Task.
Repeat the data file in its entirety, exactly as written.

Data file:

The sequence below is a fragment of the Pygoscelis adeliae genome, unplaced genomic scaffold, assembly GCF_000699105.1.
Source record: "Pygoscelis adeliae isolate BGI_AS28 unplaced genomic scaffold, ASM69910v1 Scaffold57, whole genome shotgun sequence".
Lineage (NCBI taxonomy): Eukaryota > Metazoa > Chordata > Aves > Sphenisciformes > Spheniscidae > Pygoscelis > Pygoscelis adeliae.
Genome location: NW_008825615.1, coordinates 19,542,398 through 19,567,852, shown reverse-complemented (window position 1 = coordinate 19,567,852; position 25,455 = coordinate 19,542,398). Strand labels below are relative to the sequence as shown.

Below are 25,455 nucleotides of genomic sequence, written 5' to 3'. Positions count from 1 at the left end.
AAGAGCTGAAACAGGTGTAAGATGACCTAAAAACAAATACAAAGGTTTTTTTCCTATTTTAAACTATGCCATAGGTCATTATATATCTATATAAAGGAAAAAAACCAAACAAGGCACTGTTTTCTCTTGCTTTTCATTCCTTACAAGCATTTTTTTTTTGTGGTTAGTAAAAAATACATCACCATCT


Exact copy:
The sequence below is a fragment of the Pygoscelis adeliae genome, unplaced genomic scaffold, assembly GCF_000699105.1.
Source record: "Pygoscelis adeliae isolate BGI_AS28 unplaced genomic scaffold, ASM69910v1 Scaffold57, whole genome shotgun sequence".
Lineage (NCBI taxonomy): Eukaryota > Metazoa > Chordata > Aves > Sphenisciformes > Spheniscidae > Pygoscelis > Pygoscelis adeliae.
Genome location: NW_008825615.1, coordinates 19,542,398 through 19,567,852, shown reverse-complemented (window position 1 = coordinate 19,567,852; position 25,455 = coordinate 19,542,398). Strand labels below are relative to the sequence as shown.

Below are 25,455 nucleotides of genomic sequence, written 5' to 3'. Positions count from 1 at the left end.
AAGAGCTGAAACAGGTGTAAGATGACCTAAAAACAAATACAAAGGTTTTTTTCCTATTTTAAACTATGCCATAGGTCATTATATATCTATATAAAGGAAAAAAACCAAACAAGGCACTGTTTTCTCTTGCTTTTCATTCCTTACAAGCATTTTTTTTTTGTGGTTAGTAAAAAATACATCACCATCT